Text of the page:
Broadway will honor Philip Seymour Hoffman on Wednesday by dimming the lights in Great White Way Theaters for one minute.
Hoffman was best known for his Oscar-winning work in “Capote” and acclaimed turns in films such as “Charlie Wilson’s War” and “The Master,” but even after establishing a name for himself on the big screen, he remained a committed theater actor.
He earned Tony nominations for his work in “True West” (2000), “Long Day’s Journey Into Night” (2003) and “Death of a Salesman” (2012) and was a company member and former artistic director of Off-Broadway’s LAByrinth Theater Company.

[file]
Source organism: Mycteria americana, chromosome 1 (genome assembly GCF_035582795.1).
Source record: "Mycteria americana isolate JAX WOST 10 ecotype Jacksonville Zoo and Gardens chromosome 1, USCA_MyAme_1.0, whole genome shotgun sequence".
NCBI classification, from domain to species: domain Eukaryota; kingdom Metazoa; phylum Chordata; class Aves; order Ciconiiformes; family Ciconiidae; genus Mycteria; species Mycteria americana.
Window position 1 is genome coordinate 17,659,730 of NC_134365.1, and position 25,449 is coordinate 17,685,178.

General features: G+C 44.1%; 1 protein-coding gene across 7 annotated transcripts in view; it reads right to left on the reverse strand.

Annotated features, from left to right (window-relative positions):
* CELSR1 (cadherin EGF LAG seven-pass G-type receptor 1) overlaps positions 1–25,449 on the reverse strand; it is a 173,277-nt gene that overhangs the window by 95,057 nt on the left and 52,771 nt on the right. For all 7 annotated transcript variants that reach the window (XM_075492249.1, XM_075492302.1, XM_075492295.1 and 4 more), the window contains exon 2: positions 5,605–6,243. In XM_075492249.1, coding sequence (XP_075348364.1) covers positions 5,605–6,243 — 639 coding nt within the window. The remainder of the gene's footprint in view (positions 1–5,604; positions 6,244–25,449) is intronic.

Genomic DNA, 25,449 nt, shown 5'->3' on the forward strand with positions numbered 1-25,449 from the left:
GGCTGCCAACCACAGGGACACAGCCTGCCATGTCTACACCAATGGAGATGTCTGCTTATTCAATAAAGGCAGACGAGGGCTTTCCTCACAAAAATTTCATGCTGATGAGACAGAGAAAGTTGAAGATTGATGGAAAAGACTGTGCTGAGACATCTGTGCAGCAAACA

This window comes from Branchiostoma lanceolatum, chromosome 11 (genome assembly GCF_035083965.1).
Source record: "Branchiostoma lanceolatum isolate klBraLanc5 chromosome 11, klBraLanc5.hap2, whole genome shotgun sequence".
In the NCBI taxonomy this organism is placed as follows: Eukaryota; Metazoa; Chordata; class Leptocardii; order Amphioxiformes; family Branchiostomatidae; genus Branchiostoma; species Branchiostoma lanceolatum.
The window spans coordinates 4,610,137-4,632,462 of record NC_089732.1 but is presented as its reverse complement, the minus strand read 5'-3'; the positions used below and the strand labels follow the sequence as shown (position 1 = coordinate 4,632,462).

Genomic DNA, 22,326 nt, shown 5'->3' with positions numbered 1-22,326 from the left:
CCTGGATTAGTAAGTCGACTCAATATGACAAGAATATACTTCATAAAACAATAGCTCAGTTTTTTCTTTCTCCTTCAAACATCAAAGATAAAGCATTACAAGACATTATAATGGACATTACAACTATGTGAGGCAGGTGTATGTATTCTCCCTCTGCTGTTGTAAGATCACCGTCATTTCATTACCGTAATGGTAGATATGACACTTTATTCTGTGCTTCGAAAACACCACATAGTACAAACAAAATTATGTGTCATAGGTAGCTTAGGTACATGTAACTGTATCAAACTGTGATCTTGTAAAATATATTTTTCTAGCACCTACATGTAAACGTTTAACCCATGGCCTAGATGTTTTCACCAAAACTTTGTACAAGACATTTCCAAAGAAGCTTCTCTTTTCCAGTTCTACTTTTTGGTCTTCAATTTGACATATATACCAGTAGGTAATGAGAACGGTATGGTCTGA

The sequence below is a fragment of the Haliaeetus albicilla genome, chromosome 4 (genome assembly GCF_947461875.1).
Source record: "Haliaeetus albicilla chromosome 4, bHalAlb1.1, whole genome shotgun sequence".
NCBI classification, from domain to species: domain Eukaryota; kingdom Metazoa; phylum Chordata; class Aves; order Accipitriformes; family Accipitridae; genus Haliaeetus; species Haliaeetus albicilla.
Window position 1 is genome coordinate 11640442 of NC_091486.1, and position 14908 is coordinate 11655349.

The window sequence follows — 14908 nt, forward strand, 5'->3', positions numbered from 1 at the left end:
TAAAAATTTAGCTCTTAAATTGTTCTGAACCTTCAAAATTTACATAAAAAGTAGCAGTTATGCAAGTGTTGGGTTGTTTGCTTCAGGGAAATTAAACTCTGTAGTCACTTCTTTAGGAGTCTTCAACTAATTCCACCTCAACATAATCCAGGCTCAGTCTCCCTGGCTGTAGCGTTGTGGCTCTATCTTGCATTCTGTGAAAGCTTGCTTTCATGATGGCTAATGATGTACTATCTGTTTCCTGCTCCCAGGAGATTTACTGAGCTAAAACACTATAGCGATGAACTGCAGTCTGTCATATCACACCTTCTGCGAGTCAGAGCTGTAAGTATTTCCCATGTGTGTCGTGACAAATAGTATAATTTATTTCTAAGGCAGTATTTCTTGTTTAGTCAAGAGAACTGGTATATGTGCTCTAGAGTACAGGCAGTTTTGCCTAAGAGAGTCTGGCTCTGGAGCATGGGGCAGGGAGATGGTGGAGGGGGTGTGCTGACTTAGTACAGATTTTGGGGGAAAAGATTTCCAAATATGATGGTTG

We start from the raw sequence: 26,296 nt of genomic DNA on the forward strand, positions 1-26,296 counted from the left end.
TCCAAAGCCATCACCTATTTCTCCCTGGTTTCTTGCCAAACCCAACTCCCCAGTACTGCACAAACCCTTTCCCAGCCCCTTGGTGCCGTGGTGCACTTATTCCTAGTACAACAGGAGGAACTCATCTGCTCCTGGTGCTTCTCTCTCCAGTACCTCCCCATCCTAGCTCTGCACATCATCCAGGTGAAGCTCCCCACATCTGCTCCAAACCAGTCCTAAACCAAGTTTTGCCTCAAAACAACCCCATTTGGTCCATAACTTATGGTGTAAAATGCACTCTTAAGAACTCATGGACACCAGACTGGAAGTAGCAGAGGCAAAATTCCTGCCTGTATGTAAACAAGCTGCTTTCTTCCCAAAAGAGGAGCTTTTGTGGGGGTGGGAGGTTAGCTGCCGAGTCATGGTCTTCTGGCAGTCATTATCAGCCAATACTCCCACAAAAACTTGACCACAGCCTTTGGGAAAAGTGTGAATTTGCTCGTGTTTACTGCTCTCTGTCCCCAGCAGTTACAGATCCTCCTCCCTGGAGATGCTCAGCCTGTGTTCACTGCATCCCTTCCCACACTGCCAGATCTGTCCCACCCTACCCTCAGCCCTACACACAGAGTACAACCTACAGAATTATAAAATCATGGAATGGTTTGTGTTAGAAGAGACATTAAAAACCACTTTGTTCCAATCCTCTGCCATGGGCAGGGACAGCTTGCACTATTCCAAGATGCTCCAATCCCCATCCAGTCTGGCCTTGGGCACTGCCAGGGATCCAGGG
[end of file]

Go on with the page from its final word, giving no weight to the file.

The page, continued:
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On Twitter, Steve Martin remembered Hoffman’s stage work in “Salesman,” writing, “Shocked to hear of Philip Seymour Hoffman‘s death. If you missed him as Willy Loman, you missed a Willy Loman for all time.”
Hoffman died Sunday at age 46 of an apparent drug overdose.
“Philip Seymour Hoffman, a three-time Tony Award nominee, was a true artist who loved the theatre,” Charlotte St. Martin, executive director of the Broadway League, said in a statement. “His prolific body of work encompassed various mediums including theatre, film, and television, and we’ll always be grateful for his boundless and profound talent that he shared with us on the Broadway stage. Our thoughts go out to his family, friends, and fans.”